For longitudinal determination of lesion volume, MRI measurements were performed 15 min, 24 h, 7 days, one, two, and three months after TBI. For all animals, T1 weighted, T2 weighted, and diffusion weighted imaging (DWI) sequences were collected as previously described  under isoflurane anesthesia (1–1.5% in 30% oxygen/70% nitrogen) and multimodal monitoring of physiological parameters using a 3 T nanoScan® PET/MR (Mediso, Münster Germany). Sequences were collected in the following order: T2-weighted imaging (2D fast-spin echo (FSE), TR/TE = 3000/57.1 ms, averages 14, matrix size = 96 × 96; field of view = 16 mm × 16 mm; slice thickness = 500 µm, interslice gap = 60 µm), T1-weighted imaging (2D fast-spin echo (FSE), TR/TE = 610/28,6 ms, averages 14, matrix size = 96 × 96; field of view = 16 mm × 16 mm; slice thickness = 500 µm, interslice gap = 60 µm). Total imaging time was approximately 35 min per mouse and time-point. Lesion volume was measured using ImageJ software (Rasband, W.S., ImageJ, U. S. National Institutes of Health, Bethesda, Maryland, USA, https://imagej.nih.gov/ij/, 1997–2018) in T2 sequences. 14 slices surrounding the lesion were chosen for each dataset and the area segmented using the polygon tool. Volume was then calculated using the following equation:
with d being the distance between slices in mm (slice thickness + interslice gap), and A being the measured area in mm3.
Hippocampal atrophy was assessed in T2-weighted images as previously described . One section located in the center of the lesion containing the hippocampus was chosen at the same position for each animal. Areas of both hippocampi were segmented using the polygon tool and the ipsilesional area of the hippocampus was expressed as % of the area of the uninjured contralateral hippocampus.
To exclude age-related factors as a cause for behavioral changes during the observation period, all behavioral tests were performed with an additional control group of non-traumatized (naive) RIPK3 or RIPK1 deficient mice (Fig. 1).
Motor function—Beam Walk
The Beam Walk Test was performed as previously described [23, 28, 30] on a 1 m long and 1 cm wide suspended wooden rod. Time to cross the beam and the number of missteps was recorded. Animals with more than two missteps in pre-trauma testing were excluded from randomization.
Memory and learning behavior—Barnes Maze
The Barnes Maze test, a well-established paradigm for assessing memory function [31, 32], was performed 1, 2, and 3 months after CCI as previously described . In short, the animal was placed on a brightly lit round platform with 20 identical holes along its outer rim and trained to locate a box affixed below one of the apertures (home cage) as fast as possible. Time to reach the home cage (latency) as well as distance travelled and walking speed were recorded and analyzed using a video tracking software (EthoVison XT©, Version 11, 2014 Noldus Information Technology). Animals were trained for four consecutive days and memory function was evaluated on the sixth day.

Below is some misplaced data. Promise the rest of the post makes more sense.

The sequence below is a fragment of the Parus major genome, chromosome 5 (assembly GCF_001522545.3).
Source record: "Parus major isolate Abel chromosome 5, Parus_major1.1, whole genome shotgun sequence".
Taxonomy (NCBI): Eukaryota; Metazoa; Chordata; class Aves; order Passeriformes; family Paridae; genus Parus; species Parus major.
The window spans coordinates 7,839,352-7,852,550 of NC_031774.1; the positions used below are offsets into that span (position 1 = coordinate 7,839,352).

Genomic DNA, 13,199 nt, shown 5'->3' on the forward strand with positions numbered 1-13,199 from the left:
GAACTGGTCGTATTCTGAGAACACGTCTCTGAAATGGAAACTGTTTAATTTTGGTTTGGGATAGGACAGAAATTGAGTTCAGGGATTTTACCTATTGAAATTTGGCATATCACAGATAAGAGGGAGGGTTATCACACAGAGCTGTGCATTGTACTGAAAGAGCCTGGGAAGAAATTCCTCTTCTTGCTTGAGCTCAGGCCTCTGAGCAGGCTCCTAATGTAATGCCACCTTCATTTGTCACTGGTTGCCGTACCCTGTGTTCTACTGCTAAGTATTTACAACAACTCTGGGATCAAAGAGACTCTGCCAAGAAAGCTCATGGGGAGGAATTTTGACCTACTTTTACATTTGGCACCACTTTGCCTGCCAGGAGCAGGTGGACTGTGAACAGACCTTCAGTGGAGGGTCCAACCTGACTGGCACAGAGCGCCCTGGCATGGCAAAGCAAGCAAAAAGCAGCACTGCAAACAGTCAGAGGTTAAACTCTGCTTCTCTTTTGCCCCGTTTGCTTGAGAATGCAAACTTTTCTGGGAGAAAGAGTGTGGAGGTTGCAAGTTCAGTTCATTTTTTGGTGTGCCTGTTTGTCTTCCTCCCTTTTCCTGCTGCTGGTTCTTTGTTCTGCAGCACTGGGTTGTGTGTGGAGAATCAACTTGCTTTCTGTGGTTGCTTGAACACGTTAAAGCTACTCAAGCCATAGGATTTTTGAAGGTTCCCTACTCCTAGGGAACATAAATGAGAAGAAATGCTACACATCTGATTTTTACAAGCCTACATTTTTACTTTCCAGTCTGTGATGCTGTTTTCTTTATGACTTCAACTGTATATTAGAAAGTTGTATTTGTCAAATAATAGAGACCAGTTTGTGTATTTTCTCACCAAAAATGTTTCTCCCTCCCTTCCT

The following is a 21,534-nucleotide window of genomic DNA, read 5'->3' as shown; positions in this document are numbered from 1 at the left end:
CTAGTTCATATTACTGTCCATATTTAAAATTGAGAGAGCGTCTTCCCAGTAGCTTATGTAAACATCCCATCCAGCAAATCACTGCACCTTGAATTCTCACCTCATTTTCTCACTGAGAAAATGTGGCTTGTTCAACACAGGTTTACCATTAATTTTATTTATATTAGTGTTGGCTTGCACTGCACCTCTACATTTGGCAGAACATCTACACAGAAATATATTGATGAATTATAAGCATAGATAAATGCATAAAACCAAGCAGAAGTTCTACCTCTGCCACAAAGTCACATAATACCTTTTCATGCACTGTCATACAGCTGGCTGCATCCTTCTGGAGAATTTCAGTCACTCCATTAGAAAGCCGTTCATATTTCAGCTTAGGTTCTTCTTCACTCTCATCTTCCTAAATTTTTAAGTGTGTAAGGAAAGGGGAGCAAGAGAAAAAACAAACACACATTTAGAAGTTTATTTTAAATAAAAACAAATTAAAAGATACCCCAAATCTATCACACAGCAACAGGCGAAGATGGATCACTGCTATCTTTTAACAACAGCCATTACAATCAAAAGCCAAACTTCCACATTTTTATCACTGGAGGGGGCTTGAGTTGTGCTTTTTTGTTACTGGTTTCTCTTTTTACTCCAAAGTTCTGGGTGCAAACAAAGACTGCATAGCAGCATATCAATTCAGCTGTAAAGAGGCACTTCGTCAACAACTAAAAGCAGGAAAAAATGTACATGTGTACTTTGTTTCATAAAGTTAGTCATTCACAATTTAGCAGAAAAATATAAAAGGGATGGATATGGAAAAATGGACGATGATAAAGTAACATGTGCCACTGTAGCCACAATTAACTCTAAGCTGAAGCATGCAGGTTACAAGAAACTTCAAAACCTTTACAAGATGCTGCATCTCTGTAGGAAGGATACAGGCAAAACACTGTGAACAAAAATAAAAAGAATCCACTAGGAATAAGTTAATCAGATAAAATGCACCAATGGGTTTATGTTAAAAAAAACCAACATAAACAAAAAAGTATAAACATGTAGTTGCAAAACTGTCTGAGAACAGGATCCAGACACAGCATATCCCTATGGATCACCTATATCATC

Tail Suspension test
The Tail Suspension test is a paradigm to assess depression-like behavior in rodents and was performed as previously described . Briefly, animals were suspended by the tail for three minutes and their movements recorded and analyzed using a video tracking software (EthoVison XT©, Version 11, 2014, Noldus Information Technology). The time of inactivity was used as a proxy for depression-like behavior .
Lesion volume/ hippocampus volume
Three months after TBI, animals were fixed with 4% PFA in deep anesthesia by transcardial perfusion. Fourteen sequential 50 µm thick coronal sections were cut at 500 µm intervals on a vibratome (Leica, Germany) in order to match the tissue volume investigated by MRI, stained with cresyl violet according to Nissl, and evaluated by histomorphometry for lesion volume using the following formula as previously described :
The volume of the hippocampus in the traumatized hemisphere was determined in six slices one mm anterior until four mm posterior to bregma and then normalized to the contralesional side.
One section per animal was stained with Prussian blue (Iron Stain Kit, Sigma-Aldrich, # HT20) at -1.5 mm from bregma to visualize iron deposits using a light microscope (Axioscope, Carl Zeiss Microscopy GmbH, Jena Germany). Tile scans were then processed in ImageJ by using the color deconvolution tool to separate color channels. The blue channel was binarized and the integrated density was measured using the particle analysis plugin. Values of the traumatized hemisphere were expressed as percentage of the contralateral side.